Now the time has come to cross the border and point to the capital of one Scandinavian country, the little Denmark. Copenhagen is city of contrasts. The Mermaid is a lot smaller than what you could imagine so you will need to choose the right time to be able to take a picture of it, probably fighting with a huge amount of Japanese tourists. Tivoli is also a must see and the city itself offers a wide range of possibilities, specially with Christiania, officially part of the city since 1986 but started as a camp of hippy squatters. Fortunately, you still can breath there the air of this period.

Spend at least a couple of days in Copenhagen, visiting also the towns around, specially Roskilde, which will introduce you to the viking history with some rebuilt Drakkar (the war boats they used to navigate rivers upstream and conquer European cities).

The route can follow to Berlin taking the ferry with your train inside. It is a night trip, and returning to Germany you will begin with one big city to digest. Berlin has the history of many wars in its streets. Being nowadays one of the most powerful economies pulling all Europe ahead, the capital of Germany has suffered a lot and scars are found everywhere.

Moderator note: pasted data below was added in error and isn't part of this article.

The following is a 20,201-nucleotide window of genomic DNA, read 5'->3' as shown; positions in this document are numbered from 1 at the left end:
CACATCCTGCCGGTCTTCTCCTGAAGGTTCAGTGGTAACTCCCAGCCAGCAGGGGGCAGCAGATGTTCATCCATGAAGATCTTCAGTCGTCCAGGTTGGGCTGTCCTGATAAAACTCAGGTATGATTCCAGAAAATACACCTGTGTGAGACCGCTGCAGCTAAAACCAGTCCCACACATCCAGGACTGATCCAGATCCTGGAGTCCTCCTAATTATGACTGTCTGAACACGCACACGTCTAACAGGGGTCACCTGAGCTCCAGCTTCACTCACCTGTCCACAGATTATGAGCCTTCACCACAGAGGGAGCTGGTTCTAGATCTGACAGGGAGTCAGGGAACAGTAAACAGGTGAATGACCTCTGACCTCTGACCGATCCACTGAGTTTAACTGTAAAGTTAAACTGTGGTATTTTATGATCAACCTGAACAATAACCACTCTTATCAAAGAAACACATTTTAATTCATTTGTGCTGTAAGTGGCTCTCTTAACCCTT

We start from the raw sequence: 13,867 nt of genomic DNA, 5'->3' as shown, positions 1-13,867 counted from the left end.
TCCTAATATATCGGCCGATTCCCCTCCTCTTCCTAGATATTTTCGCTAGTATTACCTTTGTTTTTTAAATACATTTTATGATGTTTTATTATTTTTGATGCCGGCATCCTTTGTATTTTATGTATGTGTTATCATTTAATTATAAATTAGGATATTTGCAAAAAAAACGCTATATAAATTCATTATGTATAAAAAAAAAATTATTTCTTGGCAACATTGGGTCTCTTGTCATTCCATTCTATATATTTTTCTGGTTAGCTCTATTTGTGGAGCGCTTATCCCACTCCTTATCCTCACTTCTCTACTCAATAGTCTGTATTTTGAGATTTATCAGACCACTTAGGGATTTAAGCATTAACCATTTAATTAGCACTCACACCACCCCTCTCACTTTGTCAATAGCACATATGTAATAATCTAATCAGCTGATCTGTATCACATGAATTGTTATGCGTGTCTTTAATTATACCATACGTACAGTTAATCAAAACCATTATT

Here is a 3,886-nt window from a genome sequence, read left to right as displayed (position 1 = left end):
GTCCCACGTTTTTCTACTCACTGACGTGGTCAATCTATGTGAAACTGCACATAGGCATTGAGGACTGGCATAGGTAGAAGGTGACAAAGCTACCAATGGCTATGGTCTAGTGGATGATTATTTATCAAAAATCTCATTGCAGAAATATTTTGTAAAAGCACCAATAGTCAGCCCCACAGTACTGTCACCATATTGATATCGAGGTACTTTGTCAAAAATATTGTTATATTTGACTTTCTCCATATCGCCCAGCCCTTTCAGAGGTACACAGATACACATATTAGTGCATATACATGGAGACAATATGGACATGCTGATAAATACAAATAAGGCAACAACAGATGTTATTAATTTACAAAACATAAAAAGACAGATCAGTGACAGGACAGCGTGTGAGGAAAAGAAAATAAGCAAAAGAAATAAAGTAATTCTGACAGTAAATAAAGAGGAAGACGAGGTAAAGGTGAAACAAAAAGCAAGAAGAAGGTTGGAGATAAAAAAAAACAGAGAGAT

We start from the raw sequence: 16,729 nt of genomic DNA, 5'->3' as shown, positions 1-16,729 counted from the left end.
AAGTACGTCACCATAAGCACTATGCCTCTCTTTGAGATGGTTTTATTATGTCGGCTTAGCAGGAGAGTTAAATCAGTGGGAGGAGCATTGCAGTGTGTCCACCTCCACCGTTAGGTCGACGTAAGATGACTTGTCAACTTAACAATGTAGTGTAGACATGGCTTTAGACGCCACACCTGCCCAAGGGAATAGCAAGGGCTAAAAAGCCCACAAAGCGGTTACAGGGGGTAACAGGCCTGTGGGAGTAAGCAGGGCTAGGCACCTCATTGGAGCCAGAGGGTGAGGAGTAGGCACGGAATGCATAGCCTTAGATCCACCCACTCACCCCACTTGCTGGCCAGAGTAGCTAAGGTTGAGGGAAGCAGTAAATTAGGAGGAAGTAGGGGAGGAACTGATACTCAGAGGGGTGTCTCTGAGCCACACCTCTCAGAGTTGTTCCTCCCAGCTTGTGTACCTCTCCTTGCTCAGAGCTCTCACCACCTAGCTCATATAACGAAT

Visiting the Reichstag, the Brandenburger Tor, Checkpoint Charlie, and specially the Berlin Wall are some things you can’t forget to do there. The Berlin Cathedral has also a lot to offer, as well as Postdamer Platz. Don’t forget to visit the outskirts town called Potsdam. It’s just a 30 minutes train ride and it has some enormous beautiful gardens with palaces that you will not finish even in a whole day!

Time to move on, and the train will take you now to Leipzig. This recent days the streets are suffering from a constant modification, so you will find plenty of road work there. After all, the city is beautiful and has a lot of history too. Don’t take it as a point A to point B city. The magic is in every building, in the streets. Walk them, close your eyes, and place yourself some years back. And now open your eyes because this street light is not gonna move out of your way.